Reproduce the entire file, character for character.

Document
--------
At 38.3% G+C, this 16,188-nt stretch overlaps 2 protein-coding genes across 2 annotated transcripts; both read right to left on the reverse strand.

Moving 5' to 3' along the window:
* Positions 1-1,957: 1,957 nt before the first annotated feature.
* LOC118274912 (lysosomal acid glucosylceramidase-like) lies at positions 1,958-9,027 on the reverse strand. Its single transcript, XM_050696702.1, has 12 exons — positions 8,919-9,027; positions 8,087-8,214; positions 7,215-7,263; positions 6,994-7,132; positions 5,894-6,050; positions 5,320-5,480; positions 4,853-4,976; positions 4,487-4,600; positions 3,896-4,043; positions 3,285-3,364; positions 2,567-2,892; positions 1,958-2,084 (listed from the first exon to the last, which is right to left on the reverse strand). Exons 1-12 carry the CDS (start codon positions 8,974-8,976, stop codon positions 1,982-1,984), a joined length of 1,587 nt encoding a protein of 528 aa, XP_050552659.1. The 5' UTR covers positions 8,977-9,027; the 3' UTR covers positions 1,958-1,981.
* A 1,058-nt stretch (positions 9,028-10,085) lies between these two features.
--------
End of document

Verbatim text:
At 38.3% G+C, this 16,188-nt stretch overlaps 2 protein-coding genes across 2 annotated transcripts; both read right to left on the reverse strand.

Moving 5' to 3' along the window:
* Positions 1-1,957: 1,957 nt before the first annotated feature.
* LOC118274912 (lysosomal acid glucosylceramidase-like) lies at positions 1,958-9,027 on the reverse strand. Its single transcript, XM_050696702.1, has 12 exons — positions 8,919-9,027; positions 8,087-8,214; positions 7,215-7,263; positions 6,994-7,132; positions 5,894-6,050; positions 5,320-5,480; positions 4,853-4,976; positions 4,487-4,600; positions 3,896-4,043; positions 3,285-3,364; positions 2,567-2,892; positions 1,958-2,084 (listed from the first exon to the last, which is right to left on the reverse strand). Exons 1-12 carry the CDS (start codon positions 8,974-8,976, stop codon positions 1,982-1,984), a joined length of 1,587 nt encoding a protein of 528 aa, XP_050552659.1. The 5' UTR covers positions 8,977-9,027; the 3' UTR covers positions 1,958-1,981.
* A 1,058-nt stretch (positions 9,028-10,085) lies between these two features.